MUI plans to gather experts from the hotel industry, tourist destination management, and universities and Islamic boarding schools, for finalizing the concept, he added.

On a separate occasion, the head of the Sampang district, KH Fannan Hasib, said he agreed with the MUI idea and was of the view that the Madurese community must be protected from various possible negative influences.

“Madura indeed has to advance on all fronts, but Islamic values must remain preserved there,” he said.


Sunday, 29 November 2016


Islam in Madura and the Violent Tradition of ‘Carok’

CluritAbdur Rozaki

Islam in Indonesia is deeply rooted in local communities and it is therefore impossible to find a common interpretation of the religion in this country of diverse ethnic groups. There are many Muslim communities, each with its own character. The different characteristics of each community mostly stem from different methods being used to interpret religious texts and are also closely linked with real socio-cultural situations.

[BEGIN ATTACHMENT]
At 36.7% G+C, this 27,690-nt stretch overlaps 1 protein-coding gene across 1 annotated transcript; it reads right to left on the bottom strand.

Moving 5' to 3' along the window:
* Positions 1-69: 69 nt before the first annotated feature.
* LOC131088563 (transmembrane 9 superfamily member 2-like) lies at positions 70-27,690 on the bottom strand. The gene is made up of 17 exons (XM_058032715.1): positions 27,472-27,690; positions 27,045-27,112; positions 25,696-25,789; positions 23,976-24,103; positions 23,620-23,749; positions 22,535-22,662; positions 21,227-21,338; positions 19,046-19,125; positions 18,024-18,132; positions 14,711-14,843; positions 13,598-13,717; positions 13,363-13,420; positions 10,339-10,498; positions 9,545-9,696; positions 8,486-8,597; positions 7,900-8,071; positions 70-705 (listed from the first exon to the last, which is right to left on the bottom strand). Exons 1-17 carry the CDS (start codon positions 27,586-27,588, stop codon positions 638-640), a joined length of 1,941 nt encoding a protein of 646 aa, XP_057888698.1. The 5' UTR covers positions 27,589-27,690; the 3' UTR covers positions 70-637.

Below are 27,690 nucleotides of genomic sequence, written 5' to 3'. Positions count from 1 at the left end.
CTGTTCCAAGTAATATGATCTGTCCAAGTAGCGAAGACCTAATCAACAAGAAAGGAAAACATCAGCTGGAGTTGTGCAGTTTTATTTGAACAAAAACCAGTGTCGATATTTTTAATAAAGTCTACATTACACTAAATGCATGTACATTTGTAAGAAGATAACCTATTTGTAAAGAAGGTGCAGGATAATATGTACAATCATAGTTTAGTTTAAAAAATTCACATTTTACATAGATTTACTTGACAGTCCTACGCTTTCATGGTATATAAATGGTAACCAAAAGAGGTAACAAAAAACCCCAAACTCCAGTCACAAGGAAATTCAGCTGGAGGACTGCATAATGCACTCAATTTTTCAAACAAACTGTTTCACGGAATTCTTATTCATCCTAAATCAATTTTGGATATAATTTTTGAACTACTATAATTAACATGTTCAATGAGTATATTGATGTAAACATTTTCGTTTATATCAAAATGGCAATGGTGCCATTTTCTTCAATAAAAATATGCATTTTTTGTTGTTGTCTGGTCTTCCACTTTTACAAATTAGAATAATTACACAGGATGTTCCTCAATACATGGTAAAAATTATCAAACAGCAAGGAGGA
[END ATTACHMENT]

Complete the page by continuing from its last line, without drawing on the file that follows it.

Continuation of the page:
Take the Madurese, for example.

Madura is part of East Java province and people outside Madura Island often assume that culturally the Madurese are the same as the Javanese. However, if we take a closer look into Madurese communities, there are clear socio-cultural differences that distinguish the religious character of the Javanese from the Madurese.

CLURITIn Madura, there are common beliefs that reflect the social character and way of life of the people regarding certain issues perceived to be sacred and that command full respect. Among those issues are Islam, women and self-esteem and the three are closely intertwined. A disregard of any of the three will bring forth violent reprisal, popularly known as carok, which is the Madurese problem solving mechanism.